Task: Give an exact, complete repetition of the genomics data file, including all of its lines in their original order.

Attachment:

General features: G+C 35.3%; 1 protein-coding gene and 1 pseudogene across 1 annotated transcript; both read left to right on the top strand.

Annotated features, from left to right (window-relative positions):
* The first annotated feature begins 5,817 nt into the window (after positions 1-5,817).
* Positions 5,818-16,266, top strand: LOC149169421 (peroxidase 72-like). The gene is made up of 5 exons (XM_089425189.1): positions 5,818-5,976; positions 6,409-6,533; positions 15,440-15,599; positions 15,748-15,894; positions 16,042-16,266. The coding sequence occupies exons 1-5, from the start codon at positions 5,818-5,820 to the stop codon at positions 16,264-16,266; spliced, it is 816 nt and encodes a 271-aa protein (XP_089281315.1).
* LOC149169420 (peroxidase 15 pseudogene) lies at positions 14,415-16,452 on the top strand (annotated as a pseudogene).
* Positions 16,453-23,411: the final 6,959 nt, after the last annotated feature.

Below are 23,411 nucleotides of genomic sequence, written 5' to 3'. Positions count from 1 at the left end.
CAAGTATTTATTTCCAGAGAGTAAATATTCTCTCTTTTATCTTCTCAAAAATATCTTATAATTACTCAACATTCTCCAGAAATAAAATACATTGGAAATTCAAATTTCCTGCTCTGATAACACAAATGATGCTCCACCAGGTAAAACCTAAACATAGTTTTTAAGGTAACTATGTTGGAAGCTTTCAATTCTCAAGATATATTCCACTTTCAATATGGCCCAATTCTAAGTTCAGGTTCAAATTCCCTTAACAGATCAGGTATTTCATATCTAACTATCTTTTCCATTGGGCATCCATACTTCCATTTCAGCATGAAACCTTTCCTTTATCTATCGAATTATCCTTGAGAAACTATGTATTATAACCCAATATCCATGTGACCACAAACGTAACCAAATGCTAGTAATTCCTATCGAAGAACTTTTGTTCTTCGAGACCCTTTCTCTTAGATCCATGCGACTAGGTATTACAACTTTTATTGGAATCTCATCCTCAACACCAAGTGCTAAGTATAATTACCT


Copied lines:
General features: G+C 35.3%; 1 protein-coding gene and 1 pseudogene across 1 annotated transcript; both read left to right on the top strand.

Annotated features, from left to right (window-relative positions):
* The first annotated feature begins 5,817 nt into the window (after positions 1-5,817).
* Positions 5,818-16,266, top strand: LOC149169421 (peroxidase 72-like). The gene is made up of 5 exons (XM_089425189.1): positions 5,818-5,976; positions 6,409-6,533; positions 15,440-15,599; positions 15,748-15,894; positions 16,042-16,266. The coding sequence occupies exons 1-5, from the start codon at positions 5,818-5,820 to the stop codon at positions 16,264-16,266; spliced, it is 816 nt and encodes a 271-aa protein (XP_089281315.1).
* LOC149169420 (peroxidase 15 pseudogene) lies at positions 14,415-16,452 on the top strand (annotated as a pseudogene).
* Positions 16,453-23,411: the final 6,959 nt, after the last annotated feature.

Below are 23,411 nucleotides of genomic sequence, written 5' to 3'. Positions count from 1 at the left end.
CAAGTATTTATTTCCAGAGAGTAAATATTCTCTCTTTTATCTTCTCAAAAATATCTTATAATTACTCAACATTCTCCAGAAATAAAATACATTGGAAATTCAAATTTCCTGCTCTGATAACACAAATGATGCTCCACCAGGTAAAACCTAAACATAGTTTTTAAGGTAACTATGTTGGAAGCTTTCAATTCTCAAGATATATTCCACTTTCAATATGGCCCAATTCTAAGTTCAGGTTCAAATTCCCTTAACAGATCAGGTATTTCATATCTAACTATCTTTTCCATTGGGCATCCATACTTCCATTTCAGCATGAAACCTTTCCTTTATCTATCGAATTATCCTTGAGAAACTATGTATTATAACCCAATATCCATGTGACCACAAACGTAACCAAATGCTAGTAATTCCTATCGAAGAACTTTTGTTCTTCGAGACCCTTTCTCTTAGATCCATGCGACTAGGTATTACAACTTTTATTGGAATCTCATCCTCAACACCAAGTGCTAAGTATAATTACCT